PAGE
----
Servers perform well in cooler temperaturesSeptember 22nd, 2010 in Technology / Engineering
Computers in the experiment tent
Lots of energy can be saved by using outside air directly for cooling in data centers in the north. In a study by researchers of Helsinki Institute for Information Technology HIIT and the University of Helsinki, computers functioned correctly over extended periods of time when run in harsh winter temperatures. Commercial, off-the-shelf computers ran well even when the outside temperature was -22C (-8F).
In the north, cooling data centers consumes lots of energy. According to an analysis published by HP in February 2009, data centers would be the sixth-largest consumer of electricity if they were classified as a separate industry. Research conducted in Helsinki Institute for Information Technology HIIT and the University of Helsinki aims at finding energy-saving potential in computing.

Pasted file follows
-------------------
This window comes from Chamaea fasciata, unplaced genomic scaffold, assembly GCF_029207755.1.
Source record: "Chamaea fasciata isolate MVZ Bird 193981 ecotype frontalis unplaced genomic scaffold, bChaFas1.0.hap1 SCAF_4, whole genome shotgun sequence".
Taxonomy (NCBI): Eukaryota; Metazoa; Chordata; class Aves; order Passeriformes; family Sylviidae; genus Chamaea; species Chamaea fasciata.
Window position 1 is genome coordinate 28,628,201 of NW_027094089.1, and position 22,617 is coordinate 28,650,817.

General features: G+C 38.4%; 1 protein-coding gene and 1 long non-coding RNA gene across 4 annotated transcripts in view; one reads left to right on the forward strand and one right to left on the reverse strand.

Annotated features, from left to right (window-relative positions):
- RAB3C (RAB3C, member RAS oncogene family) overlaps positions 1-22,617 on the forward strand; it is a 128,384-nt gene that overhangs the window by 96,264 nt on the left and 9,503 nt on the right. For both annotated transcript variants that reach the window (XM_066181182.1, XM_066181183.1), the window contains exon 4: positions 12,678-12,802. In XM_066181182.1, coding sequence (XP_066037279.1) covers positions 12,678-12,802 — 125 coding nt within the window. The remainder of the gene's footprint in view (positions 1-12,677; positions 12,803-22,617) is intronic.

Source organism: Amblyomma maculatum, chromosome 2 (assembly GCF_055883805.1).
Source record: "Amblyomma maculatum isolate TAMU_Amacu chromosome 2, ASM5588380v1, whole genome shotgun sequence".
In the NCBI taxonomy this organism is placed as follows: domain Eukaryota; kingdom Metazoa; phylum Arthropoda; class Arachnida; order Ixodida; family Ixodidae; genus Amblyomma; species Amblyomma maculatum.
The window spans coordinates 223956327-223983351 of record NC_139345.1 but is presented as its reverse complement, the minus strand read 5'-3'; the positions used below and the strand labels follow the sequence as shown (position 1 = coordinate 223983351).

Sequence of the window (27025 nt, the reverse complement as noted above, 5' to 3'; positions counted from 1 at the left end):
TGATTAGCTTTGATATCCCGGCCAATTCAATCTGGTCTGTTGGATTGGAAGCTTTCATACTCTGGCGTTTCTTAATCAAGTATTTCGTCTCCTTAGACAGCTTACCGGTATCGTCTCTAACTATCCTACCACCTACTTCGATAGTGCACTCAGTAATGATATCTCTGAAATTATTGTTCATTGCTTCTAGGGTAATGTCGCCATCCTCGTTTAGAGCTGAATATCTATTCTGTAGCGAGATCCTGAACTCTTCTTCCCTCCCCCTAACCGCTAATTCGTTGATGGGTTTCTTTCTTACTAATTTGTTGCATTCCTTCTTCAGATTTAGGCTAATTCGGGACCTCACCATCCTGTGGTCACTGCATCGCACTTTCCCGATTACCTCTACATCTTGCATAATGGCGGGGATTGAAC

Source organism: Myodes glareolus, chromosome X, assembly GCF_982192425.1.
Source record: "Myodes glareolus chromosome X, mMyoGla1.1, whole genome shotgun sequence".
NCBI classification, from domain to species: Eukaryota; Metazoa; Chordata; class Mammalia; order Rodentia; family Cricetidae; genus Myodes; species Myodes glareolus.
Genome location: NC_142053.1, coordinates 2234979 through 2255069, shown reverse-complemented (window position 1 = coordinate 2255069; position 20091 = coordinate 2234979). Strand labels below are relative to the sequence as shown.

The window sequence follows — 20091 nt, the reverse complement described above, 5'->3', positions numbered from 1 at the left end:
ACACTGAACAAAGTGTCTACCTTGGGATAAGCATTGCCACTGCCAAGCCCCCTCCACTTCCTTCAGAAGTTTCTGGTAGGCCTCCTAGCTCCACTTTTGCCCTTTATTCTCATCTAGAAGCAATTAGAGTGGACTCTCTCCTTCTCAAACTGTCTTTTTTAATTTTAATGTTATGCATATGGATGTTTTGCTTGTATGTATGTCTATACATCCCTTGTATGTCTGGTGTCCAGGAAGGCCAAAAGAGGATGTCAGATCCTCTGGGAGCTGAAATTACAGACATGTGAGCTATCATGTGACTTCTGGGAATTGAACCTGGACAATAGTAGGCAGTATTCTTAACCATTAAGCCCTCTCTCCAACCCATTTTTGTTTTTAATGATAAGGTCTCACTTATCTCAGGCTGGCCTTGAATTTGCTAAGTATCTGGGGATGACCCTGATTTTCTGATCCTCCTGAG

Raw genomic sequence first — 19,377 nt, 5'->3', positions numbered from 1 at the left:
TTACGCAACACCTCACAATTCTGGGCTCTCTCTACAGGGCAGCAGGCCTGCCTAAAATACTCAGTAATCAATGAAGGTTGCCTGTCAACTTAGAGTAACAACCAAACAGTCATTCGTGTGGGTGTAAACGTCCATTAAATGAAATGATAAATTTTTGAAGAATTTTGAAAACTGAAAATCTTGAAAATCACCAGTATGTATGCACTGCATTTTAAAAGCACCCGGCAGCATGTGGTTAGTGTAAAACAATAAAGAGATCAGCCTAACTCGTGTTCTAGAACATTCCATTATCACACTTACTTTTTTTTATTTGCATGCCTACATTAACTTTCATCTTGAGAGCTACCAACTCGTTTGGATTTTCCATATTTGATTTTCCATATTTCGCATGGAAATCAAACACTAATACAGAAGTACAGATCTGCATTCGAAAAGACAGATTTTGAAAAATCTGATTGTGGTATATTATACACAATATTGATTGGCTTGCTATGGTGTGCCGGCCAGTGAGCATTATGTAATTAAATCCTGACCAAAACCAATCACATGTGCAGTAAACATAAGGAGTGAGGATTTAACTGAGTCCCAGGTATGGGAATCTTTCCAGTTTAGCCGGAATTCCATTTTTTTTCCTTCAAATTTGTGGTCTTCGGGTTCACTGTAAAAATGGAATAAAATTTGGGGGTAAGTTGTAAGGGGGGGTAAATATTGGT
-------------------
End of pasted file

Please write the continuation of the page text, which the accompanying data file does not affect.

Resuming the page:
In the still on-going experiment by Professor Jussi Kangasharju and Researcher Mikko Pervilä servers have been kept running in a tent on a roof terrace in Finland for half a year. This is the first time computers have been run in a scientific experiment covering so wide a range of temperatures and humidity. Researchers follow how the servers run when temperatures and humidity changes naturally and the computers are only protected from direct snow, water and sunshine. When the outdoor temperatures have gone down to -22C (-8F), the temperature in the tent has been around -5C (+23F) because the computers heated up the tent.
"We are surprised at how well the servers have run compared to computers indoors. This means that data centers can be cooled in Northern Europe and Northern America with outside air efficiently without energy-consuming cooling and without computers functioning in a less stable manner due to changes in temperature and humidity," says Professor Kangasharju.
More information: The study has been published in the Proceedings of the first ACM SIGCOMM workshop on Green networking.
Provided by Aalto University
"Servers perform well in cooler temperatures." September 22nd, 2010. http://phys.org/news204366365.html